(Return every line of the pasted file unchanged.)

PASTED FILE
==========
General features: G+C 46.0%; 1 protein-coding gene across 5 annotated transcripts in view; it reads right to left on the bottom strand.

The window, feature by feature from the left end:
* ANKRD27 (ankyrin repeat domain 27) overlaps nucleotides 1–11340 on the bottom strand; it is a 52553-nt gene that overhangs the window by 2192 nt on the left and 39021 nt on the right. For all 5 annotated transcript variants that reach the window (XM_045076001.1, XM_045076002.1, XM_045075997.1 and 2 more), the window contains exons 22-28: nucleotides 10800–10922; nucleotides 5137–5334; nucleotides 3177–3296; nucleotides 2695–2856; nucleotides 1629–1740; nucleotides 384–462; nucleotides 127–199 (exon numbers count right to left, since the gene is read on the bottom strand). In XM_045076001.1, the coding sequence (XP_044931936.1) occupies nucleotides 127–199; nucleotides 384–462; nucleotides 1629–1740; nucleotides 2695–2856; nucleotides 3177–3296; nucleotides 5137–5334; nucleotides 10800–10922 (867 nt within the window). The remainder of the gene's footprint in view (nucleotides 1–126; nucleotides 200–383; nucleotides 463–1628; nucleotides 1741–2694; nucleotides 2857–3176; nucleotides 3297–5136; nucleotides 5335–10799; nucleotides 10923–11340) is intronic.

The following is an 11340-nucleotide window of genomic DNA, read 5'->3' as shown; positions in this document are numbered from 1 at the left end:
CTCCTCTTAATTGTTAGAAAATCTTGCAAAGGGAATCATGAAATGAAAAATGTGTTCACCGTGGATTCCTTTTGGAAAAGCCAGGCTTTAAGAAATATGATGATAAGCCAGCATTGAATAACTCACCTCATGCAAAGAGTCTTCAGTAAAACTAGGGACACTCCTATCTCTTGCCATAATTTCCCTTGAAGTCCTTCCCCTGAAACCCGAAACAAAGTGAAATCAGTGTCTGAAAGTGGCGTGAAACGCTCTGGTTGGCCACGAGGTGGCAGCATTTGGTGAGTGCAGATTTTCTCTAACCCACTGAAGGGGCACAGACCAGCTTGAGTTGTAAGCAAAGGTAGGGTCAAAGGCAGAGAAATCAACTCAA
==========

General features: G+C 46.0%; 1 protein-coding gene across 5 annotated transcripts in view; it reads right to left on the bottom strand.

The window, feature by feature from the left end:
* ANKRD27 (ankyrin repeat domain 27) overlaps nucleotides 1–11340 on the bottom strand; it is a 52553-nt gene that overhangs the window by 2192 nt on the left and 39021 nt on the right. For all 5 annotated transcript variants that reach the window (XM_045076001.1, XM_045076002.1, XM_045075997.1 and 2 more), the window contains exons 22-28: nucleotides 10800–10922; nucleotides 5137–5334; nucleotides 3177–3296; nucleotides 2695–2856; nucleotides 1629–1740; nucleotides 384–462; nucleotides 127–199 (exon numbers count right to left, since the gene is read on the bottom strand). In XM_045076001.1, the coding sequence (XP_044931936.1) occupies nucleotides 127–199; nucleotides 384–462; nucleotides 1629–1740; nucleotides 2695–2856; nucleotides 3177–3296; nucleotides 5137–5334; nucleotides 10800–10922 (867 nt within the window). The remainder of the gene's footprint in view (nucleotides 1–126; nucleotides 200–383; nucleotides 463–1628; nucleotides 1741–2694; nucleotides 2857–3176; nucleotides 3297–5136; nucleotides 5335–10799; nucleotides 10923–11340) is intronic.

The following is an 11340-nucleotide window of genomic DNA, read 5'->3' as shown; positions in this document are numbered from 1 at the left end:
CTCCTCTTAATTGTTAGAAAATCTTGCAAAGGGAATCATGAAATGAAAAATGTGTTCACCGTGGATTCCTTTTGGAAAAGCCAGGCTTTAAGAAATATGATGATAAGCCAGCATTGAATAACTCACCTCATGCAAAGAGTCTTCAGTAAAACTAGGGACACTCCTATCTCTTGCCATAATTTCCCTTGAAGTCCTTCCCCTGAAACCCGAAACAAAGTGAAATCAGTGTCTGAAAGTGGCGTGAAACGCTCTGGTTGGCCACGAGGTGGCAGCATTTGGTGAGTGCAGATTTTCTCTAACCCACTGAAGGGGCACAGACCAGCTTGAGTTGTAAGCAAAGGTAGGGTCAAAGGCAGAGAAATCAACTCAA